Understanding the emotional and practical needs of parents with psychosis and those of their children.
Children and Young People's PhD Scholarship 2018: Department of Psychiatry, University of Oxford,
Supervisor: Dr Louise Johns, with Professor Jane Barlow as co-supervisor
Healthcare policy prioritises early help for vulnerable children, to improve current and future wellbeing. Children of parents with psychosis are particularly vulnerable, with increased risk of developing social and psychiatric problems. Parental mental health can impact on parents’ capacity to offer the consistent, responsive care required for healthy child development. Parents may not recognise these difficulties, or fear that their children will be removed from them, and hence do not seek help and their familial needs are poorly understood. This DPhil project will conduct a series of studies to investigate the specific needs of young children (aged 3-11) who have a primary caregiver with psychosis. It will collect information about the clinical and social circumstances of these families, and will interview parents with psychosis and their children (young and grown up) about their difficulties and support needs. The project will record parent-child interactions in a structured play situation, to understand the quality of these relationships. The study will also test associations between parenting stress, psychosis expression, and parenting behaviours in daily-life, via brief self-reports at intervals over a week. This research is an important first step in the development of psychological intervention approaches for these families, to increase positive parenting and quality of parent-child relationships, to improve health outcomes for this vulnerable group of children.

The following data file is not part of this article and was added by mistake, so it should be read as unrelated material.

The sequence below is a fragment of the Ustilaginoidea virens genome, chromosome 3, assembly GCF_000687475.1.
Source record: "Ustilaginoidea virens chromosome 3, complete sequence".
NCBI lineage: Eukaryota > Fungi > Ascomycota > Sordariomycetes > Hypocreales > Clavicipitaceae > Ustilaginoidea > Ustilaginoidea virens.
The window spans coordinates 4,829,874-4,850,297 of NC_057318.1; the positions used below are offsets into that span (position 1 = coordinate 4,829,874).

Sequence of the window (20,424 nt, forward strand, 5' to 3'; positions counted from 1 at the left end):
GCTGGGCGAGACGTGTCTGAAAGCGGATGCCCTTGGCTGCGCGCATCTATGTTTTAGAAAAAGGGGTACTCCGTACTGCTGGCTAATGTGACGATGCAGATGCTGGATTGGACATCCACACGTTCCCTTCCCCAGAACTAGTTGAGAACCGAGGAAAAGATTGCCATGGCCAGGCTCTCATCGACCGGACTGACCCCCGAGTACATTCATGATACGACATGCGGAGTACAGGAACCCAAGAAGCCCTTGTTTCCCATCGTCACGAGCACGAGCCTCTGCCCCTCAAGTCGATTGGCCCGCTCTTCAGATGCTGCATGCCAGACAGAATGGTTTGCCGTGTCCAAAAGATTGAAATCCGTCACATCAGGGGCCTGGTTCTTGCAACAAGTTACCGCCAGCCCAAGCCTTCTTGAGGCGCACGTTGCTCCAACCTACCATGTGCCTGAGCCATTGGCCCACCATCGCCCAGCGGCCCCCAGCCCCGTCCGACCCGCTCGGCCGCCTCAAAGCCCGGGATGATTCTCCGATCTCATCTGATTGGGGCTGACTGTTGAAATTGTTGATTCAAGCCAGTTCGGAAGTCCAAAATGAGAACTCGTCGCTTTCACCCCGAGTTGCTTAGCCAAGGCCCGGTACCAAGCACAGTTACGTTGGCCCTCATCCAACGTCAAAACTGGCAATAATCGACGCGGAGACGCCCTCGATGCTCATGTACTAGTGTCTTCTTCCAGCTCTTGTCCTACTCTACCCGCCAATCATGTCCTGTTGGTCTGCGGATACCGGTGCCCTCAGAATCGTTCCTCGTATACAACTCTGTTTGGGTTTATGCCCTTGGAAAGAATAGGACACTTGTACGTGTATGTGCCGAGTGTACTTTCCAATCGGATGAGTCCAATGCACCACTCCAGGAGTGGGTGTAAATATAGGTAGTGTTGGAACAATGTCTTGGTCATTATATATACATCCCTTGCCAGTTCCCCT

Research Student: Jessica Radley
Hi, I’m Jess and I’m due to start my DPhil in Psychiatry at the University of Oxford in October 2018.
My original background is in Linguistics, but after taking a module in psychology in my third year I decided to complete a psychology conversion MSc at the University of Edinburgh. For my dissertation, I performed a meta-analysis on the prevalence of depression in schizophrenia spectrum disorders. This year, I have been working as a research assistant at North East London NHS Foundation Trust on an NIHR-funded project trialling a computer-based intervention for children with social communication impairment.
I am excited to be pursuing a PhD related to both psychosis and children. My research project will be investigating the needs of parents with psychosis and the needs of their children. I look forward to being supervised by Dr Louise Johns and Professor Jane Barlow and to the chance to develop my research knowledge and skills. I am also very thankful to Mental Health Research UK for funding this opportunity.
Start Date: September 2018
The scientific goal is to identify the specific needs of parents with psychosis, the needs of their children, and the inter-relationship between them. This knowledge will inform the development and delivery of tailored interventions for these families.
Progress Report year 4, 2022